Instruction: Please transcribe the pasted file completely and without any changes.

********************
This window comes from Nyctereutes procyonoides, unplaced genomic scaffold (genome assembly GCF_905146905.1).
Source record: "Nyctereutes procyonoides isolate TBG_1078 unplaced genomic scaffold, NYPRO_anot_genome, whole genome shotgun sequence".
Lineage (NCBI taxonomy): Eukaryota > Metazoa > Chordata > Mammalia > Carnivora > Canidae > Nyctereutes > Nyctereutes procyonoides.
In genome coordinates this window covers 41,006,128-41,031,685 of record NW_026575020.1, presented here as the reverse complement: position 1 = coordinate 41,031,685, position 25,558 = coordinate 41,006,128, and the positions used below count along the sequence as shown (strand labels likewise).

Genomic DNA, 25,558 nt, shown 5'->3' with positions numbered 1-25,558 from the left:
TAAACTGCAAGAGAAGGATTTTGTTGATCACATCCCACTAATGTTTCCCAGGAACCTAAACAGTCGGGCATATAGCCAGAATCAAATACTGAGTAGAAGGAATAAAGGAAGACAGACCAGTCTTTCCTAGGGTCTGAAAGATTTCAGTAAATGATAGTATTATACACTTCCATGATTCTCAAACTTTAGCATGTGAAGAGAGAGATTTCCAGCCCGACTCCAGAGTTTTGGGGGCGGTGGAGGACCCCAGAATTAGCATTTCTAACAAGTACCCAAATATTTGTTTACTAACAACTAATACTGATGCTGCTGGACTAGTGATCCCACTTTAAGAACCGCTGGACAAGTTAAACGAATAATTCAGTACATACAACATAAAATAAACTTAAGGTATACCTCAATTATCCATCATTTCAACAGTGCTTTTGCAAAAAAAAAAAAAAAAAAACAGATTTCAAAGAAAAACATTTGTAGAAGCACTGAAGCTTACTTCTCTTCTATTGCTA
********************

This window comes from Nyctereutes procyonoides, unplaced genomic scaffold (genome assembly GCF_905146905.1).
Source record: "Nyctereutes procyonoides isolate TBG_1078 unplaced genomic scaffold, NYPRO_anot_genome, whole genome shotgun sequence".
Lineage (NCBI taxonomy): Eukaryota > Metazoa > Chordata > Mammalia > Carnivora > Canidae > Nyctereutes > Nyctereutes procyonoides.
In genome coordinates this window covers 41,006,128-41,031,685 of record NW_026575020.1, presented here as the reverse complement: position 1 = coordinate 41,031,685, position 25,558 = coordinate 41,006,128, and the positions used below count along the sequence as shown (strand labels likewise).

Genomic DNA, 25,558 nt, shown 5'->3' with positions numbered 1-25,558 from the left:
TAAACTGCAAGAGAAGGATTTTGTTGATCACATCCCACTAATGTTTCCCAGGAACCTAAACAGTCGGGCATATAGCCAGAATCAAATACTGAGTAGAAGGAATAAAGGAAGACAGACCAGTCTTTCCTAGGGTCTGAAAGATTTCAGTAAATGATAGTATTATACACTTCCATGATTCTCAAACTTTAGCATGTGAAGAGAGAGATTTCCAGCCCGACTCCAGAGTTTTGGGGGCGGTGGAGGACCCCAGAATTAGCATTTCTAACAAGTACCCAAATATTTGTTTACTAACAACTAATACTGATGCTGCTGGACTAGTGATCCCACTTTAAGAACCGCTGGACAAGTTAAACGAATAATTCAGTACATACAACATAAAATAAACTTAAGGTATACCTCAATTATCCATCATTTCAACAGTGCTTTTGCAAAAAAAAAAAAAAAAAAACAGATTTCAAAGAAAAACATTTGTAGAAGCACTGAAGCTTACTTCTCTTCTATTGCTA